Not much to look at is it? But it was an interesting experiment. The idea was to push cycle’s physical realism to the absurd extreme of building a pinhole camera in blender. A pinhole camera has no lens or aperture, instead the light just passes through a small hole in the front of the camera, and forms an inverted image on the camera’s back wall (this is why the image above appears upside-down). The construction of a pinhole camera is very simple – it’s a box with a hole in one side, so I figured that because Blender now has a physically accurate ray-tracer in the form of Cycles, it was probably possible to build one that worked in blender. Here’s how mine looked:
The “real” camera – i.e. a Camera object for rendering, is situated inside the pinhole camera, facing the back wall. The scene needed to be lit extremely brightly, in order for enough light to find it’s way through the tiny hole in the camera, to illuminate the back wall. The two lamps have intensities of 100,000 of the key light and 20,000 for the fill light. The cycles preview outside the camera looked something like this:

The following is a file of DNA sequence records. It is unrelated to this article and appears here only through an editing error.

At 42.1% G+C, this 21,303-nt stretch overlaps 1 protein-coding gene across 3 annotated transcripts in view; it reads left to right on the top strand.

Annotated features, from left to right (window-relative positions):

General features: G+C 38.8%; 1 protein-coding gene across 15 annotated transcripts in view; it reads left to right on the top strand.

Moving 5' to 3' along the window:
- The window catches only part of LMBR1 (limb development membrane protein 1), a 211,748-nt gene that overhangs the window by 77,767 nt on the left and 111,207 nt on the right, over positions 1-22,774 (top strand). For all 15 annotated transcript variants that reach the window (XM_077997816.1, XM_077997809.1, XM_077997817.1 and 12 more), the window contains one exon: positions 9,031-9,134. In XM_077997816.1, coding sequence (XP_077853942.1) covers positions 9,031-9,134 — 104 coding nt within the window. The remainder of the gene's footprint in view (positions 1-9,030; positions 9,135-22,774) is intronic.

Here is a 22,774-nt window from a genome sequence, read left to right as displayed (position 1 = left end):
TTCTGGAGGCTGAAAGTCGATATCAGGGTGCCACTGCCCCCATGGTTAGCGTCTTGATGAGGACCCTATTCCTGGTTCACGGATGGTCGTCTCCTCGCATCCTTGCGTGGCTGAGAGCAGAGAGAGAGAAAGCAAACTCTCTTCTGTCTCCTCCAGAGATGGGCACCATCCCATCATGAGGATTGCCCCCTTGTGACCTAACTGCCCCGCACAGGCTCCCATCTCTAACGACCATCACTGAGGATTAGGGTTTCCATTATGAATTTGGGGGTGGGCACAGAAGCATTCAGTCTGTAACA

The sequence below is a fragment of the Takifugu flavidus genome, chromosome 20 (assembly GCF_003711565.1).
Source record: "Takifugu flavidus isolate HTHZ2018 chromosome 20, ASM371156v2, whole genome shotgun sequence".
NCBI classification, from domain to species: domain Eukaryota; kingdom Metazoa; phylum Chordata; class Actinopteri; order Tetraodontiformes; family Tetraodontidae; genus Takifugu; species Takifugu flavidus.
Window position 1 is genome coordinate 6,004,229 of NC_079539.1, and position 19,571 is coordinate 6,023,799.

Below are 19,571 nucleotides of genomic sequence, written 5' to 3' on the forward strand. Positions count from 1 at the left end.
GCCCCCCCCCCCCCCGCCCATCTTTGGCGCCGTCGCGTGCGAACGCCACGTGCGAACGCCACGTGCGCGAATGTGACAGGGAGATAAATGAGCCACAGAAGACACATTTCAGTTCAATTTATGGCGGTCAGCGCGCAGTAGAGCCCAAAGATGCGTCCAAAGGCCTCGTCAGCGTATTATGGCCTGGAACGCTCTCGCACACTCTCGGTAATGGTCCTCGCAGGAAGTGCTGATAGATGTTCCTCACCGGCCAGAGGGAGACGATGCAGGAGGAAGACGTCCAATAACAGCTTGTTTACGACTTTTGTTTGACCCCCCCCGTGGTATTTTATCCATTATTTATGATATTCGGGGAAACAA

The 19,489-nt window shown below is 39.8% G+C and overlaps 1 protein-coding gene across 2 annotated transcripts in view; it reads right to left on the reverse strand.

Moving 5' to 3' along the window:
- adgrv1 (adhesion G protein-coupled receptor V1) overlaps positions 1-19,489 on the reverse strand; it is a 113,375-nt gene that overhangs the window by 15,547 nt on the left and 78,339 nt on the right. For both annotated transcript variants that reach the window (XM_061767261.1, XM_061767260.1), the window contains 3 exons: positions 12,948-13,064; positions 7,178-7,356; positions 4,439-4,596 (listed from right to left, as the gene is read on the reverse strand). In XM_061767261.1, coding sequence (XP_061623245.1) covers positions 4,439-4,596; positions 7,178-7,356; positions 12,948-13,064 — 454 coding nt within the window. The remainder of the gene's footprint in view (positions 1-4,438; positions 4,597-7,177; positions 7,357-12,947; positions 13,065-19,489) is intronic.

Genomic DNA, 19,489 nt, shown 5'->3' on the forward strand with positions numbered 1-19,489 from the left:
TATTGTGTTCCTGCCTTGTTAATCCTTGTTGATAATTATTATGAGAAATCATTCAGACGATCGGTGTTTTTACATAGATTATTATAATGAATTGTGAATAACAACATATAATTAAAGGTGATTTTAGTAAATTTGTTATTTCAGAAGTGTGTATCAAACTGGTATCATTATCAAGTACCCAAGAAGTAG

As you can see from the final render, the results are very noisy. Even more so when you consider that the small, noisy image you see is the result of 100,000 samples. I set the number of bounces to bounces for rendering to 3 (i.e. one bounce direct lighting, one for a small amount of indirect lighting, plus one extra bounce because we are viewing everything on the diffuse surface of the inside of the camera). It was actually really quick to render, as it was only a small image, and a relatively simple one at that ignoring the rather strange setup. It took about an hour, the only post processing I did was to brighten the image a bit.
Whilst the final result isn’t that impressive, you can clearly make out suzanne and the cube and cone. You can also see that the image is slightly blurry. With pinhole cameras there is no depth of field; instead the focus of the whole image is determined by the size of the pinhole – the smaller the hole the sharper the image. Of course the smaller you make the pinhole, the less light gets in, and so the dimmer the image becomes. This also means that for our virtual pinhole camera we get more noise if we try to bump the image up to the same brightness, so there is a tradeoff between noise and sharpness that we have to take into account.
Anyway, it’s hardly a useful way to go about creating images, but it is an interesting experiment, and a great demonstration of what cycles can do.
You can download the blend file to have a go with it yourself from blendswap (CC-Zero).